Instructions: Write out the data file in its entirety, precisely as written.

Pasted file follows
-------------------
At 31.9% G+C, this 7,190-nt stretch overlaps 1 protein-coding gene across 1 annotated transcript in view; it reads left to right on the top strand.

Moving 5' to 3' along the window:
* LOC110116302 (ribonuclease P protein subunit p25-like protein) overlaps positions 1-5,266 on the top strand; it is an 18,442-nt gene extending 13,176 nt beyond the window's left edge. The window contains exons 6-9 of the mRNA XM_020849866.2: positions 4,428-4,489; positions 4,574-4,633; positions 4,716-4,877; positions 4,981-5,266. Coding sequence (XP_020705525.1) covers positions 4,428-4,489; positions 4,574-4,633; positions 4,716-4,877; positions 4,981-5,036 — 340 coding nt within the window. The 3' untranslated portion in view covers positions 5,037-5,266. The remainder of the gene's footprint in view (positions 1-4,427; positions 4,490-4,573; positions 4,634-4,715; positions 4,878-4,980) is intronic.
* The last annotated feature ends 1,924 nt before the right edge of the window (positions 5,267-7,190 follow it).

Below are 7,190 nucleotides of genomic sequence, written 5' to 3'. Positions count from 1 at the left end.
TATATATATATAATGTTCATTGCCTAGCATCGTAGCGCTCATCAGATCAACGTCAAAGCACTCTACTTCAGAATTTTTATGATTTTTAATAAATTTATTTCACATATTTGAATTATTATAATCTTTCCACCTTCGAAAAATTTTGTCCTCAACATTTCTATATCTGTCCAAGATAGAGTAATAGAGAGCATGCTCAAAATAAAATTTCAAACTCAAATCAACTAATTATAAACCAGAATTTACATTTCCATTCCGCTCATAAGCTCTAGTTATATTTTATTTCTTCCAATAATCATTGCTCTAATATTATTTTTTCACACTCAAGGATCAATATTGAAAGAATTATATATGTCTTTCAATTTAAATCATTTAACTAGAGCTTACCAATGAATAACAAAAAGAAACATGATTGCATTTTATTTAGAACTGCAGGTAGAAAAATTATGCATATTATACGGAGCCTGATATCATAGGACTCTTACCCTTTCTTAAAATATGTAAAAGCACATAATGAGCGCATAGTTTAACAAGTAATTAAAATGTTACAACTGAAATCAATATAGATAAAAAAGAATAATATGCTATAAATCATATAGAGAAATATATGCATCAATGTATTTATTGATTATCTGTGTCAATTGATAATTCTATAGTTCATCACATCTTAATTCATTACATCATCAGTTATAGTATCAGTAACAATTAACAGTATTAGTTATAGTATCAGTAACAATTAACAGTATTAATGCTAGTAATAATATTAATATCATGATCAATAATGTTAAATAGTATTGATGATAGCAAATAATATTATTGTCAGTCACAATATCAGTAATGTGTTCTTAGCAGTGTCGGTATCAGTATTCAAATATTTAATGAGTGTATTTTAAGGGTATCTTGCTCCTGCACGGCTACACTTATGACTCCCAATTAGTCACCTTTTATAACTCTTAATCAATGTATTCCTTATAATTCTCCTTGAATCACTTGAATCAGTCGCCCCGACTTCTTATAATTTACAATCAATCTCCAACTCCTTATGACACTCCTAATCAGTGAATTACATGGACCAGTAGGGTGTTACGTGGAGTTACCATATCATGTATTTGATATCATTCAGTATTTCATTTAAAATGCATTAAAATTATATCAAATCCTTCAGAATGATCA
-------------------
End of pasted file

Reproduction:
At 31.9% G+C, this 7,190-nt stretch overlaps 1 protein-coding gene across 1 annotated transcript in view; it reads left to right on the top strand.

Moving 5' to 3' along the window:
* LOC110116302 (ribonuclease P protein subunit p25-like protein) overlaps positions 1-5,266 on the top strand; it is an 18,442-nt gene extending 13,176 nt beyond the window's left edge. The window contains exons 6-9 of the mRNA XM_020849866.2: positions 4,428-4,489; positions 4,574-4,633; positions 4,716-4,877; positions 4,981-5,266. Coding sequence (XP_020705525.1) covers positions 4,428-4,489; positions 4,574-4,633; positions 4,716-4,877; positions 4,981-5,036 — 340 coding nt within the window. The 3' untranslated portion in view covers positions 5,037-5,266. The remainder of the gene's footprint in view (positions 1-4,427; positions 4,490-4,573; positions 4,634-4,715; positions 4,878-4,980) is intronic.
* The last annotated feature ends 1,924 nt before the right edge of the window (positions 5,267-7,190 follow it).

Below are 7,190 nucleotides of genomic sequence, written 5' to 3'. Positions count from 1 at the left end.
TATATATATATAATGTTCATTGCCTAGCATCGTAGCGCTCATCAGATCAACGTCAAAGCACTCTACTTCAGAATTTTTATGATTTTTAATAAATTTATTTCACATATTTGAATTATTATAATCTTTCCACCTTCGAAAAATTTTGTCCTCAACATTTCTATATCTGTCCAAGATAGAGTAATAGAGAGCATGCTCAAAATAAAATTTCAAACTCAAATCAACTAATTATAAACCAGAATTTACATTTCCATTCCGCTCATAAGCTCTAGTTATATTTTATTTCTTCCAATAATCATTGCTCTAATATTATTTTTTCACACTCAAGGATCAATATTGAAAGAATTATATATGTCTTTCAATTTAAATCATTTAACTAGAGCTTACCAATGAATAACAAAAAGAAACATGATTGCATTTTATTTAGAACTGCAGGTAGAAAAATTATGCATATTATACGGAGCCTGATATCATAGGACTCTTACCCTTTCTTAAAATATGTAAAAGCACATAATGAGCGCATAGTTTAACAAGTAATTAAAATGTTACAACTGAAATCAATATAGATAAAAAAGAATAATATGCTATAAATCATATAGAGAAATATATGCATCAATGTATTTATTGATTATCTGTGTCAATTGATAATTCTATAGTTCATCACATCTTAATTCATTACATCATCAGTTATAGTATCAGTAACAATTAACAGTATTAGTTATAGTATCAGTAACAATTAACAGTATTAATGCTAGTAATAATATTAATATCATGATCAATAATGTTAAATAGTATTGATGATAGCAAATAATATTATTGTCAGTCACAATATCAGTAATGTGTTCTTAGCAGTGTCGGTATCAGTATTCAAATATTTAATGAGTGTATTTTAAGGGTATCTTGCTCCTGCACGGCTACACTTATGACTCCCAATTAGTCACCTTTTATAACTCTTAATCAATGTATTCCTTATAATTCTCCTTGAATCACTTGAATCAGTCGCCCCGACTTCTTATAATTTACAATCAATCTCCAACTCCTTATGACACTCCTAATCAGTGAATTACATGGACCAGTAGGGTGTTACGTGGAGTTACCATATCATGTATTTGATATCATTCAGTATTTCATTTAAAATGCATTAAAATTATATCAAATCCTTCAGAATGATCA